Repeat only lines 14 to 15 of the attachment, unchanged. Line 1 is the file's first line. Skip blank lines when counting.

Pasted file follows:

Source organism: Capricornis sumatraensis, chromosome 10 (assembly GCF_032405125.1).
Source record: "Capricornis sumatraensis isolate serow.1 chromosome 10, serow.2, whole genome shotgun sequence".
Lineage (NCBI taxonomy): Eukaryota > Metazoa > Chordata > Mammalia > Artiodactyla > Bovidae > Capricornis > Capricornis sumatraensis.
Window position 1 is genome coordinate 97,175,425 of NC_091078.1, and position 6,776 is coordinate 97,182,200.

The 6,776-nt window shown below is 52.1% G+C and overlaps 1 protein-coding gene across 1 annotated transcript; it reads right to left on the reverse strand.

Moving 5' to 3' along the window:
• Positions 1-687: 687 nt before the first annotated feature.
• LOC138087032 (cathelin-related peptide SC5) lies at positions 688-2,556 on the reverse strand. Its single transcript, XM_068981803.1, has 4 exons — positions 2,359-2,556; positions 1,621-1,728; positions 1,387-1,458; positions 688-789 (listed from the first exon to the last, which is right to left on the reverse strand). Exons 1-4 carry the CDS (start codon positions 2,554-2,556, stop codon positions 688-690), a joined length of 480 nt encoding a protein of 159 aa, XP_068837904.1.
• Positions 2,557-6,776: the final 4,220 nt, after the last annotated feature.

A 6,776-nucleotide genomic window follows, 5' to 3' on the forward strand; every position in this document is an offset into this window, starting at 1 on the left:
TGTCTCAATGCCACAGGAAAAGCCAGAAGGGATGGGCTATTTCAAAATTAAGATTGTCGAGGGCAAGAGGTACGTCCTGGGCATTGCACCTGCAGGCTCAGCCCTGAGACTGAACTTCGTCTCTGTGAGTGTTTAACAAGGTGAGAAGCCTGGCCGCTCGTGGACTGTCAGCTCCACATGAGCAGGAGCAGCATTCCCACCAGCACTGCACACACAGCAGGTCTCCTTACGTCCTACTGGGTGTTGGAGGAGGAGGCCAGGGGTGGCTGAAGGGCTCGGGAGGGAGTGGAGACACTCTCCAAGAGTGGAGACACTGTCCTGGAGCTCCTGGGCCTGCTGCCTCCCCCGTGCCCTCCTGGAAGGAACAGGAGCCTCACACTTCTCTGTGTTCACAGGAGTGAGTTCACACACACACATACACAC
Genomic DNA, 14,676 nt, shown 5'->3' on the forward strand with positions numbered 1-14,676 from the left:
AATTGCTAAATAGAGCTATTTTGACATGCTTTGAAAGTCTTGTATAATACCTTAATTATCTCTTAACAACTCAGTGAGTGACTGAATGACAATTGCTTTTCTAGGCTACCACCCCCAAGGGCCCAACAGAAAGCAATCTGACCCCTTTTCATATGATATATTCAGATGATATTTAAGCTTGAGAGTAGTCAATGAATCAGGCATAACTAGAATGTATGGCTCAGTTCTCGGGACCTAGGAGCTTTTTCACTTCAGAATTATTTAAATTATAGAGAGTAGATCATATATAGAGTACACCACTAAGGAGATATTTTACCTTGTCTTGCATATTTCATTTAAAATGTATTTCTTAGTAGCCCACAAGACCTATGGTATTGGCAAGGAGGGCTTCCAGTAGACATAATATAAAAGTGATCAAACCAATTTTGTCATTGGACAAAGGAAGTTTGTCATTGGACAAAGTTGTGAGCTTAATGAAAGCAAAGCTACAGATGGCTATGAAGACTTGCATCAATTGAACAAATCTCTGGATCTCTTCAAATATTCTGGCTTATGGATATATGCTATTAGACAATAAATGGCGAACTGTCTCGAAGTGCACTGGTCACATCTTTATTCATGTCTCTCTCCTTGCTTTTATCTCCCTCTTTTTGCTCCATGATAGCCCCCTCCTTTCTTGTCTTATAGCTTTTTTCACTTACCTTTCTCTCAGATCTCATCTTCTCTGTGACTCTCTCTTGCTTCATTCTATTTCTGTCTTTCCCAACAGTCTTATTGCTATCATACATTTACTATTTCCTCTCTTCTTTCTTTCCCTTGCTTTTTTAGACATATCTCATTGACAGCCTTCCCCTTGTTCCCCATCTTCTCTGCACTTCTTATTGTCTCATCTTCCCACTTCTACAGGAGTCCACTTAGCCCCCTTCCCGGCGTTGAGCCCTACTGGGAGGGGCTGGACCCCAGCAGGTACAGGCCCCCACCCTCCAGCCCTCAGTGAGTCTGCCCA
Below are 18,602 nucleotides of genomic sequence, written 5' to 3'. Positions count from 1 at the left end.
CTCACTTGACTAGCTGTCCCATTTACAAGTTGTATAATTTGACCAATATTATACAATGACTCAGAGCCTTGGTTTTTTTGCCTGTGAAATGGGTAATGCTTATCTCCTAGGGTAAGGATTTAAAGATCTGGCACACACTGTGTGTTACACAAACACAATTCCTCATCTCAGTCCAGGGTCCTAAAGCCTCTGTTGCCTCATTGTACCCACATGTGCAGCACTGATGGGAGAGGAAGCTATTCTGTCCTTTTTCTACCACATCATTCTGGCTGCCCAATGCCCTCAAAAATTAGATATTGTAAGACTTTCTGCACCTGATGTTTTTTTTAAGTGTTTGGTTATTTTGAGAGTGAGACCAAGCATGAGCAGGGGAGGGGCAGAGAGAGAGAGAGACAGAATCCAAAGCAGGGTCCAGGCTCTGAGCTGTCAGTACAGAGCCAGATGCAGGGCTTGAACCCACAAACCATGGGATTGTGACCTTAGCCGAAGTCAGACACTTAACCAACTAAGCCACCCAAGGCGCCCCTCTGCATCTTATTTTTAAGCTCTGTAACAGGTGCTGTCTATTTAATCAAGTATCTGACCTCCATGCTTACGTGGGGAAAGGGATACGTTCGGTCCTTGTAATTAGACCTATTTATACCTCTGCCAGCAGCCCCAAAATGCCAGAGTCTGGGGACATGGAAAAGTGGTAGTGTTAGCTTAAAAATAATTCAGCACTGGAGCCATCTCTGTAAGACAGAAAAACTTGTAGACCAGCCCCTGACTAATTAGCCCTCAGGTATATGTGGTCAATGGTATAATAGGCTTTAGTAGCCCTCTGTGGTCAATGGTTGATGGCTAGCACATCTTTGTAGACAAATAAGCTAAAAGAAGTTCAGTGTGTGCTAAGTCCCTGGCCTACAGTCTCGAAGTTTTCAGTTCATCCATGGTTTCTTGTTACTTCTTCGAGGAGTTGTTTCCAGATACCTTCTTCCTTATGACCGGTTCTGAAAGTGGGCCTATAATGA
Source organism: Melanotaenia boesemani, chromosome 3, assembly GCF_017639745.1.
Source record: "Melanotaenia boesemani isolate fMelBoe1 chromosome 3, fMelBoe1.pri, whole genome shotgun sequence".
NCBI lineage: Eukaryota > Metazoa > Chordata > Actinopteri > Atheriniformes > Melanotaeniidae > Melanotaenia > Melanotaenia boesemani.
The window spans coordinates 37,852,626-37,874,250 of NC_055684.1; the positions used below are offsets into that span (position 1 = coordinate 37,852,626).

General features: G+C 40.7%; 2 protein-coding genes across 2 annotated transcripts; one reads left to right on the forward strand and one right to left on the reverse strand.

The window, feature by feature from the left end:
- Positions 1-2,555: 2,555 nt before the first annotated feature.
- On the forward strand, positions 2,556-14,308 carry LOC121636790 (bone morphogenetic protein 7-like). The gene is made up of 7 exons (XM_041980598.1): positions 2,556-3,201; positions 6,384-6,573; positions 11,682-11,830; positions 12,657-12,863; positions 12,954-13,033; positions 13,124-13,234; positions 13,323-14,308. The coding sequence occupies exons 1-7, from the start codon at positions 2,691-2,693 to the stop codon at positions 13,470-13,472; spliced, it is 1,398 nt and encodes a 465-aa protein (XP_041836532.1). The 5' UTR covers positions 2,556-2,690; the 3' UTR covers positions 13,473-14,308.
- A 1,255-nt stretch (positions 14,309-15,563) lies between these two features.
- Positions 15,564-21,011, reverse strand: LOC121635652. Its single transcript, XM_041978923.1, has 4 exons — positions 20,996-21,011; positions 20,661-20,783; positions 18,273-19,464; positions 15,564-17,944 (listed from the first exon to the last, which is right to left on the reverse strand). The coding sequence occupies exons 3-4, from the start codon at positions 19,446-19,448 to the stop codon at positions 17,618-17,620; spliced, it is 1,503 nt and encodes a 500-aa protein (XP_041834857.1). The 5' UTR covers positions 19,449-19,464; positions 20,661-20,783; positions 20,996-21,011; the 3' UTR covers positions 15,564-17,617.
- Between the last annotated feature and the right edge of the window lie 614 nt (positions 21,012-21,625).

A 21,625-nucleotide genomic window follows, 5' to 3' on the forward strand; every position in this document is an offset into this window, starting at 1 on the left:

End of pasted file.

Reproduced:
Below are 18,602 nucleotides of genomic sequence, written 5' to 3'. Positions count from 1 at the left end.
CTCACTTGACTAGCTGTCCCATTTACAAGTTGTATAATTTGACCAATATTATACAATGACTCAGAGCCTTGGTTTTTTTGCCTGTGAAATGGGTAATGCTTATCTCCTAGGGTAAGGATTTAAAGATCTGGCACACACTGTGTGTTACACAAACACAATTCCTCATCTCAGTCCAGGGTCCTAAAGCCTCTGTTGCCTCATTGTACCCACATGTGCAGCACTGATGGGAGAGGAAGCTATTCTGTCCTTTTTCTACCACATCATTCTGGCTGCCCAATGCCCTCAAAAATTAGATATTGTAAGACTTTCTGCACCTGATGTTTTTTTTAAGTGTTTGGTTATTTTGAGAGTGAGACCAAGCATGAGCAGGGGAGGGGCAGAGAGAGAGAGAGACAGAATCCAAAGCAGGGTCCAGGCTCTGAGCTGTCAGTACAGAGCCAGATGCAGGGCTTGAACCCACAAACCATGGGATTGTGACCTTAGCCGAAGTCAGACACTTAACCAACTAAGCCACCCAAGGCGCCCCTCTGCATCTTATTTTTAAGCTCTGTAACAGGTGCTGTCTATTTAATCAAGTATCTGACCTCCATGCTTACGTGGGGAAAGGGATACGTTCGGTCCTTGTAATTAGACCTATTTATACCTCTGCCAGCAGCCCCAAAATGCCAGAGTCTGGGGACATGGAAAAGTGGTAGTGTTAGCTTAAAAATAATTCAGCACTGGAGCCATCTCTGTAAGACAGAAAAACTTGTAGACCAGCCCCTGACTAATTAGCCCTCAGGTATATGTGGTCAATGGTATAATAGGCTTTAGTAGCCCTCTGTGGTCAATGGTTGATGGCTAGCACATCTTTGTAGACAAATAAGCTAAAAGAAGTTCAGTGTGTGCTAAGTCCCTGGCCTACAGTCTCGAAGTTTTCAGTTCATCCATGGTTTCTTGTTACTTCTTCGAGGAGTTGTTTCCAGATACCTTCTTCCTTATGACCGGTTCTGAAAGTGGGCCTATAATGA